KABUL – AFGHANISTAN – Over 100 Afghan media professionals, a third of whom were women, engaged in open dialogue with officials from the Independent Elections Commission (IEC) in an early effort to ensure free and fair elections in Afghanistan.
On March 6, 2013, a media and elections workshop, funded by AusAID and facilitated by Nai, Supporting Open Media in Afghanistan, brought together media leaders and journalists from Afghanistan provinces as distant and diverse as Badakshan, Kunduz, Helmand, Bamyan, Paktika, Paktya, and Samangan. During this one day workshop the participants discussed the media’s critical watchdog and education role in upcoming elections with the Afghan Independent Elections Commission (IEC).
As the country prepares for its most important elections in decades, the role of the media is more critical than ever in ensuring citizens trust, and engage in, the elections process. This in turn will support the legitimacy of an elected Afghan government to pave the way for a stable and prosperous Afghanistan over the coming decade.
The Afghanistan Capacity for Media and Elections (ACME) program, funded by AusAID, and implemented by Internews Network, is a 2.5 year program aimed at supporting free and fair elections in Afghanistan through local Afghan media. A range of Afghan media partners will be mentored by Internews Network and funded by AusAID to implement education and training programs for national and provincial media. Nai, Supporting Open Media in Afghanistan, is the lead ACME media training and development agency.
Nai’s Executive Director, Abdul Mujeeb Khalvatgar, and workshop facilitator said “this was a very unique and positive workshop as it brought together, for the first time, media leaders from many towns and villages from across the country to discuss the different roles of the media and the IEC in ensuring transparent elections. This was the first time media leaders engaged in dialogue with high level elections officials of the IEC about the need for both government regulation and self-regulation in elections reporting.”
Ensuring the credibility, inclusivity and transparency of planned presidential elections in 2014 and parliamentary elections in 2015 is critical to the future stability of Afghanistan. The two-year electoral cycle coincides with the withdrawal of international troops in 2014, thereby adding further complexity to the transition. This period will not only be the first presidential succession since the fall of the Taliban, but will be the first ever leadership changeover through elections in Afghanistan’s modern history.
The active involvement of IEC officials in the discussions was appreciated by the media participants. Abdul Basir Haqio, station manager of Radio Amo, situated in Badakshan, the furthest northern province of Afghanistan, said “The workshop gave the chance for the media and the IEC to think about mutual cooperation in the future, which has not happened in the past”.
Speakers representing the media, civil society and government presented on a range of issues including the key findings of a recent USAID funded Democracy International survey on voter behavior. Information about election monitoring was also presented by IFES and the local agency for Free and Fair Elections of Afghanistan, (FEFA).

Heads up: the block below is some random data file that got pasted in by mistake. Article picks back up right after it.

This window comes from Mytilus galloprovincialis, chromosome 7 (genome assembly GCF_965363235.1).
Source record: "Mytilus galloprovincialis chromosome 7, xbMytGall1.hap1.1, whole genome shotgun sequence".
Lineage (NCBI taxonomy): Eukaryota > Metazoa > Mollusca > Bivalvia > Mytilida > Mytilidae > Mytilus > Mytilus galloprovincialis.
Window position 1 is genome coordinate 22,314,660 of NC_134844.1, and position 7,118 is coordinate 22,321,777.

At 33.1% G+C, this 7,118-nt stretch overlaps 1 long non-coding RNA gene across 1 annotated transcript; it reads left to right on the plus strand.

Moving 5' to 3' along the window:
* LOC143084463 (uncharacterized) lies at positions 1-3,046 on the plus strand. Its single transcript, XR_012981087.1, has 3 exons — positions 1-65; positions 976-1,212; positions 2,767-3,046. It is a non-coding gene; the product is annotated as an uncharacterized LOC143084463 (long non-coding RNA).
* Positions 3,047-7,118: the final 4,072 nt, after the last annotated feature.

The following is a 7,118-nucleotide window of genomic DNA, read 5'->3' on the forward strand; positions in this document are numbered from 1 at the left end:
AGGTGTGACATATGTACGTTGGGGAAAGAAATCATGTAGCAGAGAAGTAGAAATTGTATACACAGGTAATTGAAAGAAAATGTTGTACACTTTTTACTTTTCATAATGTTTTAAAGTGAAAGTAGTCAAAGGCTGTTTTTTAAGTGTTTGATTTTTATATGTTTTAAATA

Mobina Khairandish, station manager of one of Afghanistan’s first ever women’s stations, Radio Rabia Balkhi, travelled from Mazar-e Sharif for the event and said “this is a valuable new experience for us. I think the IEC now realizes how important it is to both regulate and collaborate with the media, in elections, as we both have important and yet different roles to play”.
In remote and provincial areas of Afghanistan the “town hall” is often too dangerous a place for men to speak their minds, and women and young people’s attendance is taboo. It is in these impoverished regions that local media provides the safest and most credible alternative public space for political engagement. Media provides a virtual town hall where all citizens can engage, debate, listen and share information, aspirations and concerns. The Afghan media has been one of the few places where people from different parts of the country with different backgrounds can search for common ground on issues and forge a national identity.
Journalists and media managers at the workshop also discussed the challenges they face in fulfilling their roles in a professional and responsible manner, particularly in high risk, politically unstable provinces, characterized by inhospitable terrain.
The IEC chief of staff Tabesh Forogh in his address to the media noted “the 2010 elections really helped us to understand the key role that media has in elections.” The significance of the event was also acknowledged by government representatives in a message conveyed by the Minister of Information and Culture through his advisor, Jalal Noorani, who said “It is the media’s responsibility to keep an eye on the elections (process) and the official organizations involved, and it is the ministry’s responsibility to defend the media and freedom of speech.”
As an outcome of this workshop journalists and media leaders developed a series of recommendations to present to the IEC relating to regulations governing elections reporting, as well as their own agreed standards for self-regulation, or codes of practice, they believe Afghan media should observe in covering elections.
For more information about the ACME program please contact Jan McArthur at firstname.lastname@example.org
For more information about Internews or Nai’s programs in Afghanistan please visit:
Nai’s website: www.nai.org.af
Internews website: www.internews.org
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